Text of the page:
By: Anna Murphy
On Monday November 12, my Berkeley Carroll colleagues and I descended on Mohonk Mountain House for three days of unconferencing at NEIT (NYSAIS Education and Information Technology). NEIT (frequently pronounced “neat”) is an annual gathering of school librarians and technologists to share their ideas and explore new topics in their increasingly intertwined fields.
The NEIT Board, including several HVLA members, put together a fantastic program of keynote speakers. The conference opened with Jenn Schiffer from Glitch speaking about technoethics. She provided some great lesson ideas based on the numerous ethical failures within the tech industry. Surya Mattu, an investigative data journalist at The Markup, shared some of his fascinating data projects that illuminate the way tech companies use our data and often promote inequality. A recent project, The People You May Know, illuminates how Facebook recommends friends and can inadvertently connect people who would not like to be connected; sex workers and their clients, for example. The conference closed with a rapid-fire truth-bomb deluge from sci-fi author Cory Doctorow. While it may be tempting to use tech tools to surveil and limit students’ access to certain aspects of tech, Doctorow said that doing so may rob them of opportunities to develop vital critical thinking skills. The ubiquity tech surveillance has eroded trust, but trust is the most important thing we need to instill in our students. We need them to be able to come to us so we can help them process the distasteful and hateful things they are sure to encounter online.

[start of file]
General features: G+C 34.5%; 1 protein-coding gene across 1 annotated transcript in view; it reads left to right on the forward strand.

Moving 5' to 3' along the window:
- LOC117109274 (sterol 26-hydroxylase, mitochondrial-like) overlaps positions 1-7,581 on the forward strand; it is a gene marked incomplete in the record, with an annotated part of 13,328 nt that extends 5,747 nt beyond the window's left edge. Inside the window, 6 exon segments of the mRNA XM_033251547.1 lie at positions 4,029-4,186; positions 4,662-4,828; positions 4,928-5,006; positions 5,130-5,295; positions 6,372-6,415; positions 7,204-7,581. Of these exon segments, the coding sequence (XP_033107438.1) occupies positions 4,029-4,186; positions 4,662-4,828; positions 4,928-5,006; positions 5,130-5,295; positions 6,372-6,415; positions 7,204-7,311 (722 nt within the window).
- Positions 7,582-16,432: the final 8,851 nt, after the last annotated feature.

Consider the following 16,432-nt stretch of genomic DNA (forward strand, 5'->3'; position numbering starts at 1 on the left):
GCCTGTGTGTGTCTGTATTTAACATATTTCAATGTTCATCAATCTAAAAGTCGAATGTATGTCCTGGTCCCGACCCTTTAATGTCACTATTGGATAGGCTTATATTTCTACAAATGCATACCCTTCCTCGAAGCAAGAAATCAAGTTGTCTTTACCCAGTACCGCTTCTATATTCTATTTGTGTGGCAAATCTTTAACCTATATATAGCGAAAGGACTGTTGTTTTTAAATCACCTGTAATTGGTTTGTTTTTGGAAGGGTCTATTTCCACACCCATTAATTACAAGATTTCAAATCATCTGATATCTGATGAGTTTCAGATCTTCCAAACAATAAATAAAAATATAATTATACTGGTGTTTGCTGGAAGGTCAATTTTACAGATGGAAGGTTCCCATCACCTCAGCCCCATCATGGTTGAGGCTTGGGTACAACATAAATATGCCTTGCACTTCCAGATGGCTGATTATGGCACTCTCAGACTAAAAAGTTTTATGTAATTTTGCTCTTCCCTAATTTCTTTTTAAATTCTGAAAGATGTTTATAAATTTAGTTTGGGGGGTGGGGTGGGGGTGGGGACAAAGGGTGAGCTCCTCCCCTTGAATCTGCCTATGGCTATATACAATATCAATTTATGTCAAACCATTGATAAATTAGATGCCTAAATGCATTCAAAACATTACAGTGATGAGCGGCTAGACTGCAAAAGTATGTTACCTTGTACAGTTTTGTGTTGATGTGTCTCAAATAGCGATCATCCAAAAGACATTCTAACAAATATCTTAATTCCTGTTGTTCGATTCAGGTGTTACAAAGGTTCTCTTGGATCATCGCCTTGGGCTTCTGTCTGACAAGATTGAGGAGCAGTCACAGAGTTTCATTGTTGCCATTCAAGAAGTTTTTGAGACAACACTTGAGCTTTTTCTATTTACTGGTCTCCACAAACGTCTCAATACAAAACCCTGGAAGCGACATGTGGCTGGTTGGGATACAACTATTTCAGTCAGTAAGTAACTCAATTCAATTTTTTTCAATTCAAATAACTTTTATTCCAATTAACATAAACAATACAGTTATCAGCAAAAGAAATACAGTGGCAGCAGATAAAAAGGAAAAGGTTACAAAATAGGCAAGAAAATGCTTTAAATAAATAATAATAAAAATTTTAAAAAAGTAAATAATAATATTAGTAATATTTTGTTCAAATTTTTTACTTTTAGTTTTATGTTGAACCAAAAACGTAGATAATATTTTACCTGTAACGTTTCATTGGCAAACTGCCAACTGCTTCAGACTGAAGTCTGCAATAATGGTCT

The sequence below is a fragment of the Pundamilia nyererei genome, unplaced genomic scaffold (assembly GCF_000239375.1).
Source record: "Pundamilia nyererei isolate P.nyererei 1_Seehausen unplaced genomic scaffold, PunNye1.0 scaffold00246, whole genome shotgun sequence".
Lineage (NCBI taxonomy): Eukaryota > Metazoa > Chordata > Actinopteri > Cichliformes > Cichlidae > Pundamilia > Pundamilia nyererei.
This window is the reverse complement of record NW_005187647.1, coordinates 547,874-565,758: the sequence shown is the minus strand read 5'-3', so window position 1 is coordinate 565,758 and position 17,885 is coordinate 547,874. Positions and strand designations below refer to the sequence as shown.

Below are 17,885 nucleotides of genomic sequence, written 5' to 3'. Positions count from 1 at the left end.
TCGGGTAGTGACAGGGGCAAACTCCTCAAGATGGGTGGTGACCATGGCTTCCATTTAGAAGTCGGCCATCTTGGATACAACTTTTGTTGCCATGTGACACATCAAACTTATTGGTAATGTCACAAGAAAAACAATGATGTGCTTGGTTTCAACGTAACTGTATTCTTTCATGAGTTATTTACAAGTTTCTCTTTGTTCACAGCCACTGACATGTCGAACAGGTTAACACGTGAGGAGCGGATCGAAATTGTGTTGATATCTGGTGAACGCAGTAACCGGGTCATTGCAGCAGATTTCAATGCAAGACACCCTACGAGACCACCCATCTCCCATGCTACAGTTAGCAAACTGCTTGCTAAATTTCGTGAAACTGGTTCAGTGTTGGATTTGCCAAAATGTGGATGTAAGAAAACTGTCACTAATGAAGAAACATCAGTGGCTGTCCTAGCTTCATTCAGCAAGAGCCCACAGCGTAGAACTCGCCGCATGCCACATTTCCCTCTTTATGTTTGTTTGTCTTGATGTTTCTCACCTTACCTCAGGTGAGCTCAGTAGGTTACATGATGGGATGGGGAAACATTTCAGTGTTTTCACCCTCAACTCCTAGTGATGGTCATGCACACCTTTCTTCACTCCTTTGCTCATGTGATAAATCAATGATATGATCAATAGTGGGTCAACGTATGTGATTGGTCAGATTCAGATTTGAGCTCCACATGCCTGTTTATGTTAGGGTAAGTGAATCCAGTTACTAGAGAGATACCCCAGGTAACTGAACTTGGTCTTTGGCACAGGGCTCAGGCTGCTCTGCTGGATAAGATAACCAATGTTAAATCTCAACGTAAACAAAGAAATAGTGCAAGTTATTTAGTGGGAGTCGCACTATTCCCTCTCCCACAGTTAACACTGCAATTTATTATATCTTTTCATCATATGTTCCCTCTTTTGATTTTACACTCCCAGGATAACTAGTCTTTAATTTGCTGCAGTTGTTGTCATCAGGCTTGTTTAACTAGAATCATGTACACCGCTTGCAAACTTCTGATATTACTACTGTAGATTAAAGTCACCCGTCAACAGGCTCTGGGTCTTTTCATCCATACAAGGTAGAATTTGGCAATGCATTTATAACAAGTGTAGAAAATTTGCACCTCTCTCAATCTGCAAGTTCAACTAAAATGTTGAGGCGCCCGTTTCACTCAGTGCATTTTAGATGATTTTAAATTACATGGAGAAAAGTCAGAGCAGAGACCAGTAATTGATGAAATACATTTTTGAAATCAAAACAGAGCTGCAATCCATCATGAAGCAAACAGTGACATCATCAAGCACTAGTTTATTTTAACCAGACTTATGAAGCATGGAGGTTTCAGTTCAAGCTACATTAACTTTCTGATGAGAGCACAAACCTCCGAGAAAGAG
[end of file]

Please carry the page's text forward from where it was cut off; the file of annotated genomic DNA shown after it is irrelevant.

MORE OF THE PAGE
For the smaller group sessions, NEIT follows an unconference format, meaning that sessions are proposed right on the spot, rather than planned months in advance. In fields where things are changing so quickly and the issues can be incredibly thorny, this model allows for more discussion, rather than simply listening to a polished presentation.
Sarah Kresberg of Allen Stevenson and I proposed a conversation on performing diversity audits of library collections. “That’s a Big Title for a Little Lady” (a comment she once received when introducing herself) was a session proposed by Sara Collins of Cathedral School where she and others discussed issues for women in tech positions at schools. Briar Sauro of Berkeley Carroll shared her work on developing systems for librarian evaluation. Jeannie Crowley of Ethical Culture Fieldston and Liam Webster of St. Hilda’s & St. Hugh’s discussed digital extremism and the challenges of standing up to hate online when it is shrouded in “humor”. Several conversations seemed to revolve around diversity and access in tech and libraries, raising questions and issues which hopefully librarians will continue to pursue.
NEIT is a great time to catch up with colleagues and reaffirm relationships within your school. It’s a phenomenally inspiring community event and I hope to see HVLA librarians there next year!
Many thanks to Camille Harrison, Briar Sauro, and Michael Truskowski for their additional reportage.